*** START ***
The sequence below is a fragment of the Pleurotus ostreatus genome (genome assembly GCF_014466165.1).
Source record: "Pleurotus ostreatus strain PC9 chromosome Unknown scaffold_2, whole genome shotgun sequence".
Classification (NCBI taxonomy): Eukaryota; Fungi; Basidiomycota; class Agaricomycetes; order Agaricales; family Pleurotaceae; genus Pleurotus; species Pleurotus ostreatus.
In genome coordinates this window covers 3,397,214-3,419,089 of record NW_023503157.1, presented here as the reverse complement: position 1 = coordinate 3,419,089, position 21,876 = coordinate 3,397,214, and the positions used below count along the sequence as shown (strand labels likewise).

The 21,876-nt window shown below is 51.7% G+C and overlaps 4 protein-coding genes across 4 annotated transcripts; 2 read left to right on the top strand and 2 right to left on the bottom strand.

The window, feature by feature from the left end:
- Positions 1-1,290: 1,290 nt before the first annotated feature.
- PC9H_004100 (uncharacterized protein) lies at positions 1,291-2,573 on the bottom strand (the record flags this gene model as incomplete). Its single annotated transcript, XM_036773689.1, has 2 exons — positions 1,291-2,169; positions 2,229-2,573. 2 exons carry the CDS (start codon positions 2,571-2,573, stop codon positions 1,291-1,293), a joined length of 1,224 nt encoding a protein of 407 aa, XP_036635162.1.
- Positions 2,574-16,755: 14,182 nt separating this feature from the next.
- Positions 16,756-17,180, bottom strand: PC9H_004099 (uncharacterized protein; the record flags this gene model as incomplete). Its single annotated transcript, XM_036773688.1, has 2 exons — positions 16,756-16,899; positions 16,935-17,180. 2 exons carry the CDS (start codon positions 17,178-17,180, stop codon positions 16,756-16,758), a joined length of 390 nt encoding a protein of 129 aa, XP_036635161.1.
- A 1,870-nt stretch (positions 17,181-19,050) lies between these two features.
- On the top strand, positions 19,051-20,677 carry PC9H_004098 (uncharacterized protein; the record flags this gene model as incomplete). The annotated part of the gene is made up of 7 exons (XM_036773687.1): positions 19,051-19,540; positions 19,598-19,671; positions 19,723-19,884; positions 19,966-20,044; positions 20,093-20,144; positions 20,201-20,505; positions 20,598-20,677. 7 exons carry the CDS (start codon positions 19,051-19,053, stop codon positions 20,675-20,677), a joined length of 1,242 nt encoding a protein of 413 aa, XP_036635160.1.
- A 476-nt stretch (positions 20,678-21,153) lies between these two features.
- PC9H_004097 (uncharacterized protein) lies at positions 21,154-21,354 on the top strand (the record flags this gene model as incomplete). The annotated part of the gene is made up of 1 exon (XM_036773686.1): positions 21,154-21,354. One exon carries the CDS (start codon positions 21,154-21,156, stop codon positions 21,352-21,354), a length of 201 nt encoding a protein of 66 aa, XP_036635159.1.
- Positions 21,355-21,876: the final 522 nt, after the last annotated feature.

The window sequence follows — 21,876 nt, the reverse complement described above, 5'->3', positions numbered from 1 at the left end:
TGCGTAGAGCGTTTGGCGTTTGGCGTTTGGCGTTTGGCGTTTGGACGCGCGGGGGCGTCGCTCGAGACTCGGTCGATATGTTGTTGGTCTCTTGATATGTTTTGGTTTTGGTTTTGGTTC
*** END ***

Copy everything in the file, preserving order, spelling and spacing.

The sequence below is a fragment of the Pleurotus ostreatus genome (genome assembly GCF_014466165.1).
Source record: "Pleurotus ostreatus strain PC9 chromosome Unknown scaffold_2, whole genome shotgun sequence".
Classification (NCBI taxonomy): Eukaryota; Fungi; Basidiomycota; class Agaricomycetes; order Agaricales; family Pleurotaceae; genus Pleurotus; species Pleurotus ostreatus.
In genome coordinates this window covers 3,397,214-3,419,089 of record NW_023503157.1, presented here as the reverse complement: position 1 = coordinate 3,419,089, position 21,876 = coordinate 3,397,214, and the positions used below count along the sequence as shown (strand labels likewise).

The 21,876-nt window shown below is 51.7% G+C and overlaps 4 protein-coding genes across 4 annotated transcripts; 2 read left to right on the top strand and 2 right to left on the bottom strand.

The window, feature by feature from the left end:
- Positions 1-1,290: 1,290 nt before the first annotated feature.
- PC9H_004100 (uncharacterized protein) lies at positions 1,291-2,573 on the bottom strand (the record flags this gene model as incomplete). Its single annotated transcript, XM_036773689.1, has 2 exons — positions 1,291-2,169; positions 2,229-2,573. 2 exons carry the CDS (start codon positions 2,571-2,573, stop codon positions 1,291-1,293), a joined length of 1,224 nt encoding a protein of 407 aa, XP_036635162.1.
- Positions 2,574-16,755: 14,182 nt separating this feature from the next.
- Positions 16,756-17,180, bottom strand: PC9H_004099 (uncharacterized protein; the record flags this gene model as incomplete). Its single annotated transcript, XM_036773688.1, has 2 exons — positions 16,756-16,899; positions 16,935-17,180. 2 exons carry the CDS (start codon positions 17,178-17,180, stop codon positions 16,756-16,758), a joined length of 390 nt encoding a protein of 129 aa, XP_036635161.1.
- A 1,870-nt stretch (positions 17,181-19,050) lies between these two features.
- On the top strand, positions 19,051-20,677 carry PC9H_004098 (uncharacterized protein; the record flags this gene model as incomplete). The annotated part of the gene is made up of 7 exons (XM_036773687.1): positions 19,051-19,540; positions 19,598-19,671; positions 19,723-19,884; positions 19,966-20,044; positions 20,093-20,144; positions 20,201-20,505; positions 20,598-20,677. 7 exons carry the CDS (start codon positions 19,051-19,053, stop codon positions 20,675-20,677), a joined length of 1,242 nt encoding a protein of 413 aa, XP_036635160.1.
- A 476-nt stretch (positions 20,678-21,153) lies between these two features.
- PC9H_004097 (uncharacterized protein) lies at positions 21,154-21,354 on the top strand (the record flags this gene model as incomplete). The annotated part of the gene is made up of 1 exon (XM_036773686.1): positions 21,154-21,354. One exon carries the CDS (start codon positions 21,154-21,156, stop codon positions 21,352-21,354), a length of 201 nt encoding a protein of 66 aa, XP_036635159.1.
- Positions 21,355-21,876: the final 522 nt, after the last annotated feature.

The window sequence follows — 21,876 nt, the reverse complement described above, 5'->3', positions numbered from 1 at the left end:
TGCGTAGAGCGTTTGGCGTTTGGCGTTTGGCGTTTGGCGTTTGGACGCGCGGGGGCGTCGCTCGAGACTCGGTCGATATGTTGTTGGTCTCTTGATATGTTTTGGTTTTGGTTTTGGTTC